However in this case, Boehringer is simply donating money – €1 million to be precise – but draws in users by asking them to apply for the funding.
The donations are only campaigns to raise awareness about atrial fibrillation (AF) and stroke prevention, not for treatment. One of the most notable winners was a proposal for an online project, StrokeStrike, which was awarded €100,000.
The project is a mobile and online social platform that promotes the idea of playing sports and leading a healthier lifestyle to minimise the risk of stroke. It helps promote a healthy lifestyle by offering personalised monitoring of calories, exercise and so on, and allows your doctor to access this information.
These also tie in with the medicines that Boehringer develops and markets – namely its COPD medicine Spiriva (tiotropium bromide inhalation powder), which is co-marketed with Pfizer, and Pradaxa.
Disease education, veiled marketing
For Boehringer Ingelheim, Syrum promotes disease education for people playing it, whilst also helping them filter their marketing messages for its ongoing disease awareness campaigns.
Pugh explains that players of Syrum will be regularly asked to fill in questionnaires, or watch videos relating to its recent disease awareness campaigns. In return Boehringer will then offer players new equipment or drug compounds for Syrum as a reward.
On the face of it, Syrum is about explaining the pharma industry to the public, and the stresses and strains of getting drugs to market. But more specifically for Boehringer is its use as a vehicle to communicate messages about its new disease awareness campaigns to bigger audiences.
Pharma must tread carefully in these areas in Europe, however, as the industry is not allowed to advertise prescription medicines to the public. This is the whole reason for disease awareness campaigns, which encourage patients to think about their condition, get diagnosed and potentially be prescribed the appropriate medication.
The drive to promote COPD awareness is of course rooted in Boehringer’s aim to promote its products for the disease, most notably Spiriva.
But these games can in no way plug its products, and all of pharma’s campaigns include lengthy and prominent disclaimers that they are for providing information, and not for promotion of medicines or services. Nevertheless, their raison d’être remains perfectly clear to astute observers.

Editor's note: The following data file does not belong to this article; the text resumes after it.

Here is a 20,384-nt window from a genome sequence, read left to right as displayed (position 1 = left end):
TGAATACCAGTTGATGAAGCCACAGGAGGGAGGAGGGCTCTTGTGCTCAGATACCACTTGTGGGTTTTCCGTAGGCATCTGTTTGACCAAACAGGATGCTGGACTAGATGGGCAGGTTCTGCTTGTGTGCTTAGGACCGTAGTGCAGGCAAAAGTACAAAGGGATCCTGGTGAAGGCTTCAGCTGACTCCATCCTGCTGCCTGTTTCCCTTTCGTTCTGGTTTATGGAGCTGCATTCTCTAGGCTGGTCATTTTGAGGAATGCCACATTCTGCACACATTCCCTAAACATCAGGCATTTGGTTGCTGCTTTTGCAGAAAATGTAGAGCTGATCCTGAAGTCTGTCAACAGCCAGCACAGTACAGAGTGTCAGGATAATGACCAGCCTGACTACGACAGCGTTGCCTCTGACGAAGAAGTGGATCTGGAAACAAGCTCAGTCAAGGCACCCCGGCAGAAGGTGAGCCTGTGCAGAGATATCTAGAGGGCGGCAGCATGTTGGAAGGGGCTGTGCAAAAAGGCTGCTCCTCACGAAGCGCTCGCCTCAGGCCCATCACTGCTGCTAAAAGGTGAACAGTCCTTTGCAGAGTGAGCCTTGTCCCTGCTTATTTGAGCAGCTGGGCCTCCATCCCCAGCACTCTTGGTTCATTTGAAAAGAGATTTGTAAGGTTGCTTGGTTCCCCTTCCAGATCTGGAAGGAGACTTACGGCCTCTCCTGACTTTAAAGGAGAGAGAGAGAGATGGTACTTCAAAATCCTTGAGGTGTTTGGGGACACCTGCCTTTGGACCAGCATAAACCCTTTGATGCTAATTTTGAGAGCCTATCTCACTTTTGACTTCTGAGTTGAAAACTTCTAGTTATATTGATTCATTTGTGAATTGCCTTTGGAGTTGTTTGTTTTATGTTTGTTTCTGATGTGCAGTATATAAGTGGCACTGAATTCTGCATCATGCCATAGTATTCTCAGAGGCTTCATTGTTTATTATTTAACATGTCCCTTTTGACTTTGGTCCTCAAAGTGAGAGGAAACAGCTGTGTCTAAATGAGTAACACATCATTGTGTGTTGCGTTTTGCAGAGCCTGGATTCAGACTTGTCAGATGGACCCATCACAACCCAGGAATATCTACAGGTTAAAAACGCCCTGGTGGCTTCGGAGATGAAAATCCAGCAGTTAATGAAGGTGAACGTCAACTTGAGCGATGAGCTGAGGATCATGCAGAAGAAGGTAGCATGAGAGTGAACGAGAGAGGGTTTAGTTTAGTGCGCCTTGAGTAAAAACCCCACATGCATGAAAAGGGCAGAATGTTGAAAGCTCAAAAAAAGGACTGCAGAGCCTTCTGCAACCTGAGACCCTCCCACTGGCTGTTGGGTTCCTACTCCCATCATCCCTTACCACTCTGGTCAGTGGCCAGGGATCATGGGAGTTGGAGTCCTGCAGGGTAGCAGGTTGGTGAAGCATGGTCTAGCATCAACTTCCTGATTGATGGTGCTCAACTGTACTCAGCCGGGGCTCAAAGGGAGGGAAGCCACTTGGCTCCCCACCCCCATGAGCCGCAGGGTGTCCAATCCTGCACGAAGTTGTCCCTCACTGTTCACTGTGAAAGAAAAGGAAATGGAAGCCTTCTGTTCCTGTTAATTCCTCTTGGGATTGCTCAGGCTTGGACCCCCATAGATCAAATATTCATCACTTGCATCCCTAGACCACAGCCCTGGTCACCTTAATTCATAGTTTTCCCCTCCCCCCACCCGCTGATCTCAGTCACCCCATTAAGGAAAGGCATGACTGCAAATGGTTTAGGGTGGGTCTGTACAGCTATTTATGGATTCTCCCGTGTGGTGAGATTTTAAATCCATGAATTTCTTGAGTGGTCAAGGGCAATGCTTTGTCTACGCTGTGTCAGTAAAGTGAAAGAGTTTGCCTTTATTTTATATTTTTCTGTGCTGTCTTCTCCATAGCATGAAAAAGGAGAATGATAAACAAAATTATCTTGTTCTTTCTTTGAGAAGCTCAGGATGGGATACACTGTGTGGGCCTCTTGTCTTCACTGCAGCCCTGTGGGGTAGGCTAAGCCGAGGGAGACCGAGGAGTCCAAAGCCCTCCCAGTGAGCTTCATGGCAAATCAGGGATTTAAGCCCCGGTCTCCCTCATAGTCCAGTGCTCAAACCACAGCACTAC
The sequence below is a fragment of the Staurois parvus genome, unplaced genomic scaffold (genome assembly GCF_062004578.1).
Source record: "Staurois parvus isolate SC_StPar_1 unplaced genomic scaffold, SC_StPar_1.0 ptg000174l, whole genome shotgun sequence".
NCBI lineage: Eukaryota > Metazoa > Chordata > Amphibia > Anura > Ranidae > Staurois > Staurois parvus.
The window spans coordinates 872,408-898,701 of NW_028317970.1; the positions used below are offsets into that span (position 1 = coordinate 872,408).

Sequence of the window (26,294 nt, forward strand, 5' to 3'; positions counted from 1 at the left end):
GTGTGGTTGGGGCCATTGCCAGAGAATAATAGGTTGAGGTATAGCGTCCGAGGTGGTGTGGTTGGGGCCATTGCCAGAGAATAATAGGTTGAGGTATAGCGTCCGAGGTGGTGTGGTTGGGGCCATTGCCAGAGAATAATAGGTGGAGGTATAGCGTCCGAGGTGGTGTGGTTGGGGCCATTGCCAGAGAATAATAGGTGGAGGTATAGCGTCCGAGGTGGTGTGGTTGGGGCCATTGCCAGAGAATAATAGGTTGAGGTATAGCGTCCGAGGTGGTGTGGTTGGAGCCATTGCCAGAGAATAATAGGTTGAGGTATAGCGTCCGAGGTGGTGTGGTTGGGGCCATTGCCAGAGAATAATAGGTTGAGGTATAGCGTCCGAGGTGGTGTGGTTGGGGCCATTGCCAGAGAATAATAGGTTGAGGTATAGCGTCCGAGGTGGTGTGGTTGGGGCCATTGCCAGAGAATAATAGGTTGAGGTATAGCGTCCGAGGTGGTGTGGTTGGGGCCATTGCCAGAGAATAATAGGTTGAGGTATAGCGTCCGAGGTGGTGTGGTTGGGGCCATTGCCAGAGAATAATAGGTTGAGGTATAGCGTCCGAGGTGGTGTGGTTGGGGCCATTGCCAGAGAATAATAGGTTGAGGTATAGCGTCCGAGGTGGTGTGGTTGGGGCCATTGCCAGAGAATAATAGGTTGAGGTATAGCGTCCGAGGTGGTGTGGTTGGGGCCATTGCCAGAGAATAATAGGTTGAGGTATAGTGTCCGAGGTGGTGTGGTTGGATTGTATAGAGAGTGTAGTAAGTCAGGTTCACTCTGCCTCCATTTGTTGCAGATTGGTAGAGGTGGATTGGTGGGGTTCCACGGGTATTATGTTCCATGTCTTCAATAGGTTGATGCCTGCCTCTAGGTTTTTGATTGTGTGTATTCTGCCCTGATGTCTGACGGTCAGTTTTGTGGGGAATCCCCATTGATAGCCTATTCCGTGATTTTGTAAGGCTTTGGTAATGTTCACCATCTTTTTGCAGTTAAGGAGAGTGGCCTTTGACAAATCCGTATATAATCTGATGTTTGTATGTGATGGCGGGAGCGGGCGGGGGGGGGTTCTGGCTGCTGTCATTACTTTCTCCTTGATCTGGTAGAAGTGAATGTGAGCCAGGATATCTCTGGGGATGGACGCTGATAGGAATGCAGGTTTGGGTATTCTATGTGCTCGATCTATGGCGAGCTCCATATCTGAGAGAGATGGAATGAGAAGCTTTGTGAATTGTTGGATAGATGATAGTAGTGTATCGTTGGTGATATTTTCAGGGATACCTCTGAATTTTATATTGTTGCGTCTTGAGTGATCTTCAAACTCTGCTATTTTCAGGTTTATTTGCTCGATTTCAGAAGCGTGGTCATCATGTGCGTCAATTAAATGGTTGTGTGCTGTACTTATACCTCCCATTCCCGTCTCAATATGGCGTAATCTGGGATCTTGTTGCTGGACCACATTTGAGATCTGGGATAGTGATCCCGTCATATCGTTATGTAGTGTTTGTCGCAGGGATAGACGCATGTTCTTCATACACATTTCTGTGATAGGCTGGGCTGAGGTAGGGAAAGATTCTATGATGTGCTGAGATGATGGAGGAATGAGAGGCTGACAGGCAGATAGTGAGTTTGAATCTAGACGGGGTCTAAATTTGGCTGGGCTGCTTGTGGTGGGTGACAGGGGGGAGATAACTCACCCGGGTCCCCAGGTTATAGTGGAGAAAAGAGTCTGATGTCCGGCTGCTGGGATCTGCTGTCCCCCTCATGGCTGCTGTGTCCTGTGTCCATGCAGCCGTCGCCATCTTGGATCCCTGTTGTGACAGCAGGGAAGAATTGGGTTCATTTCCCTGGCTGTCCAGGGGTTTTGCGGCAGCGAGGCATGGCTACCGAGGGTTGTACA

Dead in the water
Syrum has been met with criticism by some commentators. John Mack, who runs the influential Pharma Marketing blog in the US, says: “I’ve written a lot about Syrum. I believe it is a ‘bait-and-switch’ gimmick by Boehringer, merely meant to generate press and capture personal information of would-be users.
“In any case, it seems to be a failure although it is still being hyped by BI at conferences.”
He points out that despite the promises, Syrum has not launched in the US, adding that it is simply ‘dead in the water’. The game was supposed to launch in the US and Canada shortly after its European appearance in 2012, but that was two years ago and it is still yet to surface.
Boehringer has established a Facebook page for the game, but this has garnered only around 500 likes. Mack says this is ‘not surprising’ considering that the PLAY NOW button doesn’t let you play because it isn’t ready for the US.
This situation has been going on since 2012 and the error message has not been updated.
Pugh dismisses the notion that Syrum should have a return on investment, and would not tell Pharmafile how much was invested into the game, and what in financial terms would be expected out of it.
Mack says: “I seriously doubt that this has increased BI’s revenue, although it has tremendously increased the press it has received and the ‘notoriety’ as a leader in social media. Boehringer is doing other more useful social media projects, which is lost in all the glitz generated by Syrum.”
More pharma forays into gaming
Syrum was the start of gamification in pharma, but since 2012 other companies have followed suit and established their own games. One of these firms is Lilly, which in June launched an online board game called ‘Destination Discovery’ that it says can help users enjoy the challenges of “bringing a new medicine from molecule to medicine cabinet”.
In the interactive offering the player travels along a research and development course and answers trivia questions as they progress. Lilly hopes the user gets to experience overcoming the challenges and finding the opportunities in drug development.
Amy O’Conner, who is Lilly’s senior comms director, says: “The journey of a new medicine involves complex research, global collaboration, and rigorous testing and approval processes before new treatments can reach patients in need.”
Lilly’s game, obviously similar in many aspects to Syrum, had a much quieter launch than the one used by Boehringer. While the German firm hired out a section of London’s Science Museum for the evening when it was launched in 2012, inviting the media and its staff to drink alcohol from beakers and play the game on the Apple Macs provided, Lilly sent out only a press release, and did not feel the need to hire out any venues.
UCB didn’t go as far as Boehringer either, but was more vocal about the launch of its online ‘Innovation Challenge’ in January, as it looks to pay members of the public to help it develop new drugs.
The Challenge took place online and is designed to help the company find rare phenotypes – for example, people who are somehow protected from disease or possess exceptional tissue regeneration. This could then be used by UCB to help develop new drug targets.
The best entry receives an award of $10,000 – UCB also hands out ‘bonus awards’ (no smaller than $1,000) to those who the judges feel submitted an ‘especially interesting or relevant entry’.